We had the good fortune of connecting with Sherry Broyles and we’ve shared our conversation below.
Hi Sherry, we’d love to hear about how you approach risk and risk-taking
This is such a great question. In the larger picture, everything proactive we do carries risk. The risk of failure, of rejection, of loss. But it is taking risks that keeps life vital, and that includes being open to all kinds of outcomes. It’s a dance of sorts, weighing risks and rewards. In terms of starting Inside Out Studio, I was investing my own funds in the project, and was also doing something for which I was technically unprepared. I had never worked with people with disabilities, nor had I worked in a business environment, much less started a business myself. However, I knew I wanted to create and work in a space that involved people who lived on the margins, because I find members of those populations the most interesting. This is in part because people with special needs live with risk in a very tangible way, and this fact tends to lessen the practice of pretense in a working environment. In terms of our day to day operations, we are very deliberately inviting people into an environment that is not only more accepting than the average social setting, but is also more challenging. We do not tell our artists what to draw or paint or build, we do everything we can to discover and nurture each person’s own artistic vision. We are asking them to that risk, and supporting them through that process. So we have to stay on our toes, to create our own definition of “success,” even if that means embracing an unexpected outcome. We joke about the value of creating “bad” art in terms the overall process of creativity. This is fascinating and rewarding work.
Can you open up a bit about your work and career? We’re big fans and we’d love for our community to learn more about your work.
My professional life and career does not fall neatly into any of these categories. I have an undergraduate degree in Fine Art from the University of Alabama in Huntsville and a J.D. in Law from Vanderbilt University. I have been in and out of practicing art throughout my life, have had my own art studio in the past, and have practiced on the fringes of the legal field. The most vital part of my life’s work has been raising a child and creating a home, something which a lot of women do not have the luxury to do. My legal background has been very helpful in setting up a 501(c)(3) and in navigating the grant application process. I have also been socially and politically active, and I consider Inside Out to be an extension of my creative life as well as a manifestation of my desire to further social justice.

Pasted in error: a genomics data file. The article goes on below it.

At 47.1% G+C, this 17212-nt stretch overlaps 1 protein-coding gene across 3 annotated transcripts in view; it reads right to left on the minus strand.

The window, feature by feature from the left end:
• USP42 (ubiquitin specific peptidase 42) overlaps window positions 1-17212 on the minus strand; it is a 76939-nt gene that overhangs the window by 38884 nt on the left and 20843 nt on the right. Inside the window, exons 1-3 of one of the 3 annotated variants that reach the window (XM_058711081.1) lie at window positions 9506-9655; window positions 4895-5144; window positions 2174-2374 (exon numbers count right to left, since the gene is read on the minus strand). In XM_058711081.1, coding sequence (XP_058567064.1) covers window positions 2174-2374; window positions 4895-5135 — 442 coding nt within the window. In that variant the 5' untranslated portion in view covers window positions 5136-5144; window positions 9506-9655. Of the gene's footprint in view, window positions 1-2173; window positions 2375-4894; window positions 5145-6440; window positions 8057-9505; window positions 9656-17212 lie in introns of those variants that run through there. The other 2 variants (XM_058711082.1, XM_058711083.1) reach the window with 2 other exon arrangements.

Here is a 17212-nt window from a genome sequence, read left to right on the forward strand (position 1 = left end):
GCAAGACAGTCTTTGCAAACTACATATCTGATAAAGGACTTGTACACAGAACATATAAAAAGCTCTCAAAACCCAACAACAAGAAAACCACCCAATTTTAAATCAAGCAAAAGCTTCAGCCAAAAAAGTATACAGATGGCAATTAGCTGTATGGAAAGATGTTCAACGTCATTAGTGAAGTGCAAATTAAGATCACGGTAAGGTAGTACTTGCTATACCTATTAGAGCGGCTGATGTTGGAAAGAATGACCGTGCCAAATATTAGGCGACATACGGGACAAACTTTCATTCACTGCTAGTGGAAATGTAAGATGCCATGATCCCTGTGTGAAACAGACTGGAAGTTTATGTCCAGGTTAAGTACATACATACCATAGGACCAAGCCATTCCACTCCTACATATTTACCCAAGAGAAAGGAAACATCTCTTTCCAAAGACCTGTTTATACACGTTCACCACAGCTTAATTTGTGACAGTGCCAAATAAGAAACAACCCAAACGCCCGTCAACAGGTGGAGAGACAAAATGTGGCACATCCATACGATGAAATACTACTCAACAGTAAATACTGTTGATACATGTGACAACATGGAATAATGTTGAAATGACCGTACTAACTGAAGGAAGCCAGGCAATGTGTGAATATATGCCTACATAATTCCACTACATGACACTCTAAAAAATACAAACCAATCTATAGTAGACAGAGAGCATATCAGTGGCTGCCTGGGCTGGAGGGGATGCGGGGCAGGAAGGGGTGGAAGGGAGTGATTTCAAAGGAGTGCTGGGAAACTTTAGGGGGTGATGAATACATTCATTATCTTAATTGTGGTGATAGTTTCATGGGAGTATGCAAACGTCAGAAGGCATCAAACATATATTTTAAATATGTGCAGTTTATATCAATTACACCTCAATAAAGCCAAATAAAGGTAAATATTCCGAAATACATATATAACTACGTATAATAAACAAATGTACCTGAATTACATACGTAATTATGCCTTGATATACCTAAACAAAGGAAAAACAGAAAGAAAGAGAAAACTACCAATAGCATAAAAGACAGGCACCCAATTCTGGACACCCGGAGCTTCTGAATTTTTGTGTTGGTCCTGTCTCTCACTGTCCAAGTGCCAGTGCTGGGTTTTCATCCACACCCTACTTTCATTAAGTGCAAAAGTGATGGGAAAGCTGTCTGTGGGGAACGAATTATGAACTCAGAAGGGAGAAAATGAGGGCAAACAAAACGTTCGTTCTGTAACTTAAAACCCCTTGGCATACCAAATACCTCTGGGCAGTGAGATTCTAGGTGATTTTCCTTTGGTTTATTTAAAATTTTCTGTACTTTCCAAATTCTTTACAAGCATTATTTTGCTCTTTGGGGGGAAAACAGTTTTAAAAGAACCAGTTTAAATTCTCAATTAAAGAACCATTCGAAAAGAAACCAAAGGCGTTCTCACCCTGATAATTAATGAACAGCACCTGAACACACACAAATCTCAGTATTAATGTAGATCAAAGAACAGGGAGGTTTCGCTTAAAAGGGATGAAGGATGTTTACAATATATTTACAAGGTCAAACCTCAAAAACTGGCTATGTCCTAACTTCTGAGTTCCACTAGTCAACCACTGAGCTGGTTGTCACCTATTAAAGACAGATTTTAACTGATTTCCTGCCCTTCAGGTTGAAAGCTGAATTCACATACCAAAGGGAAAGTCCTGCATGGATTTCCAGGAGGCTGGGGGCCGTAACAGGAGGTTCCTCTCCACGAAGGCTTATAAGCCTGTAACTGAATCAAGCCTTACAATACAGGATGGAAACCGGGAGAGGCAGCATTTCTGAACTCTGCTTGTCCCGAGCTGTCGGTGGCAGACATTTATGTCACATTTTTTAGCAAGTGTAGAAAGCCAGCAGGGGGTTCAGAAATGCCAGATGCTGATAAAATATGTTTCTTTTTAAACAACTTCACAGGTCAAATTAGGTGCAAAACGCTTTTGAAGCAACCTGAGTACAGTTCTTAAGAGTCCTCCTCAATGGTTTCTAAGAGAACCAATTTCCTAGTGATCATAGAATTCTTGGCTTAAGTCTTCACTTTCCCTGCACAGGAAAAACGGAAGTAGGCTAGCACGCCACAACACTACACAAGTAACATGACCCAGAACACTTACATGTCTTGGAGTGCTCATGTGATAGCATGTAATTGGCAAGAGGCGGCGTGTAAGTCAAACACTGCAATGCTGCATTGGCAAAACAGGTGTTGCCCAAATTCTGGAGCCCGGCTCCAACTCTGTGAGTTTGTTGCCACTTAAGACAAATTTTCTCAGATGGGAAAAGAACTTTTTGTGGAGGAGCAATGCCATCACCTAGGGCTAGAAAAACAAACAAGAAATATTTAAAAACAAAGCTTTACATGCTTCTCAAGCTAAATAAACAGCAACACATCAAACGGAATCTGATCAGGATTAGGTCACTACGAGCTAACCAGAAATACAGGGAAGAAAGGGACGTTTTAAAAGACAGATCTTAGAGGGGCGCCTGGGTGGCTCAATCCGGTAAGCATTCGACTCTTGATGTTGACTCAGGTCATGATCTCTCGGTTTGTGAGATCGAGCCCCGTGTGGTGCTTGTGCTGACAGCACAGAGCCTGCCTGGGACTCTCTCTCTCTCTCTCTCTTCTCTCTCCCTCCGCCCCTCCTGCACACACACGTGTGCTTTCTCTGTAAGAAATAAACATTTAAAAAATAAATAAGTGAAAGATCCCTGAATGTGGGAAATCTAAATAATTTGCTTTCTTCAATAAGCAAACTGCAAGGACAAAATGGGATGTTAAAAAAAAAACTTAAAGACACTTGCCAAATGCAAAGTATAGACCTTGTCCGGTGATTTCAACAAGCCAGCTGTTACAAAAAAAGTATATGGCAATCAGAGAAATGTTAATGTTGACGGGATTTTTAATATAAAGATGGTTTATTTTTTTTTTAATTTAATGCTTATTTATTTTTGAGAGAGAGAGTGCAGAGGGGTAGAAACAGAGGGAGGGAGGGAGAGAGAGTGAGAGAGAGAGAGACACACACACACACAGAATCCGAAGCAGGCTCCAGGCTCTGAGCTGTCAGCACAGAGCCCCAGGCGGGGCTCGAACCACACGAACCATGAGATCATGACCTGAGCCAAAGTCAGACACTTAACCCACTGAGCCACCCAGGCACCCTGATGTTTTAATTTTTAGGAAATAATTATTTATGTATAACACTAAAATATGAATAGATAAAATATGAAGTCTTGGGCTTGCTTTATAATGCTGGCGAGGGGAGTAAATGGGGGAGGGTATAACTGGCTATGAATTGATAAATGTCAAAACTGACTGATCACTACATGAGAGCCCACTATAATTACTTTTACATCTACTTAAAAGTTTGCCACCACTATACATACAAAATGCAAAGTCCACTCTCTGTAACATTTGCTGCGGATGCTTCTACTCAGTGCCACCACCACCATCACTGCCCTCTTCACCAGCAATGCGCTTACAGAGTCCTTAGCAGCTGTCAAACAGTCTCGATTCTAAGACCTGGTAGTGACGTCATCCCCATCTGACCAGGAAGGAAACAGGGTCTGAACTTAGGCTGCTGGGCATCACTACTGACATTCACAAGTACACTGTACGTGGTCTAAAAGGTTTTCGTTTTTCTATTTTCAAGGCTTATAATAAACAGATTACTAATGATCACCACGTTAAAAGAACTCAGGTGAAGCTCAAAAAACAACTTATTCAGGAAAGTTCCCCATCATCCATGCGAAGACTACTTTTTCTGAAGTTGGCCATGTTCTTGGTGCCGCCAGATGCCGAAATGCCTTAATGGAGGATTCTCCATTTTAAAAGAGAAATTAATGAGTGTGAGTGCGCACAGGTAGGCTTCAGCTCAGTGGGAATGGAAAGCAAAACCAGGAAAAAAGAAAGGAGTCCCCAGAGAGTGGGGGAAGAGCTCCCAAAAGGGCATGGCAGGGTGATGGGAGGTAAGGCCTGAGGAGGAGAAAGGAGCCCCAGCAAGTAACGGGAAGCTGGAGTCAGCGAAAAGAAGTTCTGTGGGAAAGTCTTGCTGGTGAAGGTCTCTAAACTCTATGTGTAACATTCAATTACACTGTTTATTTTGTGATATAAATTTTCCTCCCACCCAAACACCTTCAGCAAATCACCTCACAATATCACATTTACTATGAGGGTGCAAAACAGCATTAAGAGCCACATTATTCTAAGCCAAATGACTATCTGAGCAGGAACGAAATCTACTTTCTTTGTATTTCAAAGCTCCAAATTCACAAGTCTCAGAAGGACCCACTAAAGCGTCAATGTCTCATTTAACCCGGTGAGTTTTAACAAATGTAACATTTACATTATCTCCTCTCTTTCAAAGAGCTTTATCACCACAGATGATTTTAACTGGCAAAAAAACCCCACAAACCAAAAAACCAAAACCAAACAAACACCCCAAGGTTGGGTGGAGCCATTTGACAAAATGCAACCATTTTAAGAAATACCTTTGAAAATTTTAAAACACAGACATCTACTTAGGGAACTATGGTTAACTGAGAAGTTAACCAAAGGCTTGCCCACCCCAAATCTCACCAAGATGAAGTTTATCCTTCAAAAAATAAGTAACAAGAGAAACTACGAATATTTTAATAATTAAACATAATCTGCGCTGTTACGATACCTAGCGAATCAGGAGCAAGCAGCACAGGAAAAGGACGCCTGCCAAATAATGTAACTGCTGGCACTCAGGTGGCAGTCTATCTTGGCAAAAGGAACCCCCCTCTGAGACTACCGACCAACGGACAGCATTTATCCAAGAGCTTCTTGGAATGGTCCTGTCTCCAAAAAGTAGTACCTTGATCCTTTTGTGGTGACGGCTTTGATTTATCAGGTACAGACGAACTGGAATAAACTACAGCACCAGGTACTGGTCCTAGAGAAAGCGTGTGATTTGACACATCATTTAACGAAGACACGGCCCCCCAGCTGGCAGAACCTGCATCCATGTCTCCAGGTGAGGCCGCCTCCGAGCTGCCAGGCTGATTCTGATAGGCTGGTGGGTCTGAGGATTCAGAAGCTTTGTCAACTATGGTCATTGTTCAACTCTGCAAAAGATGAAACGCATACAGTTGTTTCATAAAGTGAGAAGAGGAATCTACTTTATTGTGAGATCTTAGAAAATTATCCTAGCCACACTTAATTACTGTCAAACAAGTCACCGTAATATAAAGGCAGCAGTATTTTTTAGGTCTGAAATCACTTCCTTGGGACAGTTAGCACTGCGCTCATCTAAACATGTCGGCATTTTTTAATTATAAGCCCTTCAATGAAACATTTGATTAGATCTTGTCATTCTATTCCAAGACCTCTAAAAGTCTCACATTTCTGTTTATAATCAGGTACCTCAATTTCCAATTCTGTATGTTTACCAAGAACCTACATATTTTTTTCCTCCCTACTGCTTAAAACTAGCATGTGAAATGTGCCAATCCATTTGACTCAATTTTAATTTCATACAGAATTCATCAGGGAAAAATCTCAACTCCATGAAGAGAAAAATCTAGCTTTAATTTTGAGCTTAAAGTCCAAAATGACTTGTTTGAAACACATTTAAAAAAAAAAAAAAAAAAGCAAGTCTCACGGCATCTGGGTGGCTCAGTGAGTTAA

Let’s say your best friend was visiting the area and you wanted to show them the best time ever. Where would you take them? Give us a little itinerary – say it was a week long trip, where would you eat, drink, visit, hang out, etc.
I would definitely take them to Lowe Mill Arts and Entertainment, where our studio is located. It is a huge facility located in a refurbished cotton mill which was purchased by a local visionary and philanthropist for this purpose. We would also visit a number of coffee shops (shoutout to Gold Sprint) as well as my favorite local brewery, Yellowhammer. Huntsville is growing so fast that I find it impossible to keep up with all the art, music, and theater happenings, but I’m sure we could find some interesting events.
Who else deserves some credit and recognition?
We model ourselves after Creative Growth, the largest studio of its kind in the world. It is located in Oakland, California, and serves some 150 artists. Creative Growth has been in existence for decades, and serves artists who are internationally recognized for their work. They are a shining example for us. In more local terms, we would not exist without the support of Lowe Mill Arts & Entertainment, the art center in which our studio is located. Lowe Mill offers us a space among other artists as well as small business which our artists can draw inspiration from. It is also a venue that practices a kind of radical acceptance. We also could not exist without the generosity of the organizations and patrons who support our work financially, since we do not charge for our goods and services. Also, we are continually grateful for the parents and other caregivers who entrust us with their loved ones. And, of course, the artists themselves are always offering us lessons in terms of vulnerability, courage, and beauty.
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